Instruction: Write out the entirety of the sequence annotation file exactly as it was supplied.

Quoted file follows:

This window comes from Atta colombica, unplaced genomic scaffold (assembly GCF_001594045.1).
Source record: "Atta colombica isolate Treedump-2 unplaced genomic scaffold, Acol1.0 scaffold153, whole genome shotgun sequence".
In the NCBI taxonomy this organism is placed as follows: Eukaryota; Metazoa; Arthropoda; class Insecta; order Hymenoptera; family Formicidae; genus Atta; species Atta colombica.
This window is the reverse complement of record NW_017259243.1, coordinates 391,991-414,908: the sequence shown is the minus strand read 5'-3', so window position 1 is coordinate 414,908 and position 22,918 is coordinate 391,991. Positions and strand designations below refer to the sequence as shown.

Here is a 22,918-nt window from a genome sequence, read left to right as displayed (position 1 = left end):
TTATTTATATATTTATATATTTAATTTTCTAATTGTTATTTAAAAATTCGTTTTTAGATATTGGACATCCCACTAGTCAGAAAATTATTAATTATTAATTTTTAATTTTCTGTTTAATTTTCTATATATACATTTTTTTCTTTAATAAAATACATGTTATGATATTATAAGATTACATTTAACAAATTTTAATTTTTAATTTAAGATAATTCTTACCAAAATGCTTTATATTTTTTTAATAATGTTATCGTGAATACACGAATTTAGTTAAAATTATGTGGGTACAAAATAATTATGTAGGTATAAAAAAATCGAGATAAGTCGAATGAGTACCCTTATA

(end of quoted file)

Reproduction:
This window comes from Atta colombica, unplaced genomic scaffold (assembly GCF_001594045.1).
Source record: "Atta colombica isolate Treedump-2 unplaced genomic scaffold, Acol1.0 scaffold153, whole genome shotgun sequence".
In the NCBI taxonomy this organism is placed as follows: Eukaryota; Metazoa; Arthropoda; class Insecta; order Hymenoptera; family Formicidae; genus Atta; species Atta colombica.
This window is the reverse complement of record NW_017259243.1, coordinates 391,991-414,908: the sequence shown is the minus strand read 5'-3', so window position 1 is coordinate 414,908 and position 22,918 is coordinate 391,991. Positions and strand designations below refer to the sequence as shown.

Here is a 22,918-nt window from a genome sequence, read left to right as displayed (position 1 = left end):
TTATTTATATATTTATATATTTAATTTTCTAATTGTTATTTAAAAATTCGTTTTTAGATATTGGACATCCCACTAGTCAGAAAATTATTAATTATTAATTTTTAATTTTCTGTTTAATTTTCTATATATACATTTTTTTCTTTAATAAAATACATGTTATGATATTATAAGATTACATTTAACAAATTTTAATTTTTAATTTAAGATAATTCTTACCAAAATGCTTTATATTTTTTTAATAATGTTATCGTGAATACACGAATTTAGTTAAAATTATGTGGGTACAAAATAATTATGTAGGTATAAAAAAATCGAGATAAGTCGAATGAGTACCCTTATA